Lazarus, Patrick: Pulsar Discoveries and their Exploitation. - Bonn, 2016. - Dissertation, Rheinische Friedrich-Wilhelms-Universität Bonn.
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author = {{Patrick Lazarus}},
title = {Pulsar Discoveries and their Exploitation},
school = {Rheinische Friedrich-Wilhelms-Universität Bonn},
year = 2016,
month = dec,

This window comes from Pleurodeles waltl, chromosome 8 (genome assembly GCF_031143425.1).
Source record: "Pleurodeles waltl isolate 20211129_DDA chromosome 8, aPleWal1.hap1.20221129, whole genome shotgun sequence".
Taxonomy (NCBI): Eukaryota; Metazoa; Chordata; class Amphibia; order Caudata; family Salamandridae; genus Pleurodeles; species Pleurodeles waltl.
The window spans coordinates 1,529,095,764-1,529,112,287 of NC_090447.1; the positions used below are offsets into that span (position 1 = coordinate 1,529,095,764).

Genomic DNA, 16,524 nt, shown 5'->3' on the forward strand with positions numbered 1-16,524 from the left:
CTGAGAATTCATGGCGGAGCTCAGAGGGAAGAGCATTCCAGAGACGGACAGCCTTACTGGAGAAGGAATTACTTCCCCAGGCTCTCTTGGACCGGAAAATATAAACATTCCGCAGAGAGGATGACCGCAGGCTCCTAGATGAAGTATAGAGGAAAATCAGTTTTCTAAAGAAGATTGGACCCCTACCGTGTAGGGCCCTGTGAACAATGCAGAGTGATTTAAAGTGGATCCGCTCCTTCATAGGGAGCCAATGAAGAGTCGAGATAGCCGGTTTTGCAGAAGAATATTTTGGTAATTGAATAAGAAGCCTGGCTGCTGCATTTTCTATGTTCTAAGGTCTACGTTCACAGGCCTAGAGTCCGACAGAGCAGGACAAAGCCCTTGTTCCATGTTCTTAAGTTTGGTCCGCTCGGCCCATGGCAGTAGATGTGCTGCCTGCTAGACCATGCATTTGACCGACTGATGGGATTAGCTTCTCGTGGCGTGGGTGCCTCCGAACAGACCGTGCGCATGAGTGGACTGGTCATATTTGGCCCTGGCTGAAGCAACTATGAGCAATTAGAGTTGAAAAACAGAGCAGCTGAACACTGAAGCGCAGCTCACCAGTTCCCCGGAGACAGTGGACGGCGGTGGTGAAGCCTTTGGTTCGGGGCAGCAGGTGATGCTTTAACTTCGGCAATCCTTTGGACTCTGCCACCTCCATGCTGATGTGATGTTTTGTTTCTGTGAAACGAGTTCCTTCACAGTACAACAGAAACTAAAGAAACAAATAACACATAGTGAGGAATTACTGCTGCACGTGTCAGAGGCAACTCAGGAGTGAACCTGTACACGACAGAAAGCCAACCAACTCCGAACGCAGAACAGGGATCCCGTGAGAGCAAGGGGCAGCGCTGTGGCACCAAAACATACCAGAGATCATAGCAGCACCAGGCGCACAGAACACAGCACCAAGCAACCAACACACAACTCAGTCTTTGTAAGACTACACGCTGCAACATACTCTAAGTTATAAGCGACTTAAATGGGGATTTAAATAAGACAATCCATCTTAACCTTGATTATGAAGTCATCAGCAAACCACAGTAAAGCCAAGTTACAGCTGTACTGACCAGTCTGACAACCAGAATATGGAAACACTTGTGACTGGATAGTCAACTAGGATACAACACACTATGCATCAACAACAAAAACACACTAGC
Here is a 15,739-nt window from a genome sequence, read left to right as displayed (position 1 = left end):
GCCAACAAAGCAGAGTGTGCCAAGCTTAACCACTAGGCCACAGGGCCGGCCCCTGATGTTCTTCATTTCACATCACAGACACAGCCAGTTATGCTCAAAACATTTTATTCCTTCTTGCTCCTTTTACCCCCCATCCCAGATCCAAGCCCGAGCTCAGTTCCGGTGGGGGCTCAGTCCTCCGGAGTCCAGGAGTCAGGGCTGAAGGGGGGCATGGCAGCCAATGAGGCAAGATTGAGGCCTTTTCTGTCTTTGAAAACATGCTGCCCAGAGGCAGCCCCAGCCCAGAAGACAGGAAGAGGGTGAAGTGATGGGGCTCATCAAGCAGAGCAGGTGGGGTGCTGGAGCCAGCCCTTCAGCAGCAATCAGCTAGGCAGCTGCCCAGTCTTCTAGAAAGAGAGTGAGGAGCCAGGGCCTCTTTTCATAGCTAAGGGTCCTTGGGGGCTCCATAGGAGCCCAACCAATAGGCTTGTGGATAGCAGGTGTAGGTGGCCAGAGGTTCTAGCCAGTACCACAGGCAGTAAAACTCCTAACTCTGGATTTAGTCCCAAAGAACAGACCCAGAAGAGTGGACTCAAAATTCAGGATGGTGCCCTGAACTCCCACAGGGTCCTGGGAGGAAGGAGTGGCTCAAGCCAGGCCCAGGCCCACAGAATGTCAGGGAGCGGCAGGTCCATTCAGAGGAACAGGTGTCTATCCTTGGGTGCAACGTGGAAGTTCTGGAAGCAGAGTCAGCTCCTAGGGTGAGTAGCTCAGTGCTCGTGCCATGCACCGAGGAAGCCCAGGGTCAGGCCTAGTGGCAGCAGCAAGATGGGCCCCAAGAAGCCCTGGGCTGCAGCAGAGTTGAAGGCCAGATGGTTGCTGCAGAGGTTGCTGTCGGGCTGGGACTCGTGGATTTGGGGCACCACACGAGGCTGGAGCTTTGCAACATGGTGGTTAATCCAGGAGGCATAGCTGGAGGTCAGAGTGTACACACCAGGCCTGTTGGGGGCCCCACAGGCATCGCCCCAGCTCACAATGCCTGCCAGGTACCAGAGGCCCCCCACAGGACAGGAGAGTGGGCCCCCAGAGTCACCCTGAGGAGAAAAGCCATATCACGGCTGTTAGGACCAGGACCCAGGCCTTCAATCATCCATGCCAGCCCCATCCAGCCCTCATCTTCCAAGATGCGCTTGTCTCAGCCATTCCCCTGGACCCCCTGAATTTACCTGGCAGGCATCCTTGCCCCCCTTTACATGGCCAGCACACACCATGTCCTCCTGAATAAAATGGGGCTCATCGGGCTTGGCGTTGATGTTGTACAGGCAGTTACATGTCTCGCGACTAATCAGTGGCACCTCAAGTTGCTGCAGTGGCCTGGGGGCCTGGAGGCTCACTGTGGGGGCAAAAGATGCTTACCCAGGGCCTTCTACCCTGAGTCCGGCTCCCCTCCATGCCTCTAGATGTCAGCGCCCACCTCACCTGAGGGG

note = {Pulsars are the rapidly-rotating, highly-magnetized, neutron star remnants of the supernova explosions of massive stars. Pulsars have been used in a wide variety of studies of astronomy and physics. Of the >2500 pulsars now known, most were found in blind, large-scale searches at radio frequencies. The PALFA survey at the Arecibo Observatory is an example of this type of search. I present details of the PALFA data analysis software that I designed, which has already been used to discover 40 pulsars, bringing the total number of discoveries in the survey to 144 pulsars. Additionally, I implemented a novel technique for reliably measuring the survey’s sensitivity in the presence of terrestrial interference and red noise. The sensitivity determined with my technique agrees with theoretical predictions for millisecond-period pulsars (MSPs), but is reduced for long-period (P ∼ > 100 ms) pulsars. Simulations suggest that this reduction in sensitivity should result in 33 ± 3% fewer detections than expected, which corresponds to 224 ± 16 pulsars detected, given the observations to date. This result is consistent with the 241 pulsars actually detected. In general, pulsar timing analyses based on long-term monitoring campaigns are extremely productive scientifically. My collaborators and I conducted such an analysis for PSR J1952+2630, a 20.7-ms pulsar in a binary system with a massive white dwarf companion, found in the PALFA survey. Our analysis made it possible to constrain the evolutionary history of the binary system and the composition of the pulsar’s companion. Furthermore, our simulations of future observations of PSR J1952+2630 indicate that this system will be useful in constraining theories of relativistic gravity in the next ∼10 years. To maximize the scientific potential of MSPs, Pulsar Timing Array (PTA) projects conduct long-term, large-scale observing campaigns with many of the world’s largest radio telescopes. For example, as part of the European Pulsar Timing Array (EPTA), the Effelsberg 100-m radio telescope regularly observes ∼50 MSPs with PSRIX, a new data recording instrument installed in 2011. The first four years of these data have been reduced with the automated software that I developed. By comparing the PSRIX data with results from the previous instrument, the Effelsberg-Berkeley Pulsar Proces- sor, I found that PSRIX provides significantly greater sensitivity. With this increased sensitivity, I estimated the improvement in our chances of detecting the low-frequency gravitational wave background (GWB) with MSPs, one of the main goals of PTAs. A major obstacle to this detection is the effect of interstellar medium variations. With this in mind, I conducted observations at 5 and 9 GHz with PSRIX and showed that by pushing PTA observations to higher frequencies, it may be possible to mitigate this source of noise and further enhance the sensitivity to the GWB. Observations from the EPTA have been combined with data from the International Pulsar Timing Array (IPTA) community to form the largest, most sensitive pulsar timing data set ever assembled. This unique data set has many diverse applications. For instance, I am using it to measure the masses of the Solar System planets. My on- going analysis already provides results consistent with previous studies, and thus can be used to verify the quality of the IPTA data set, a key first step towards exploiting its unrivalled sensitivity.},
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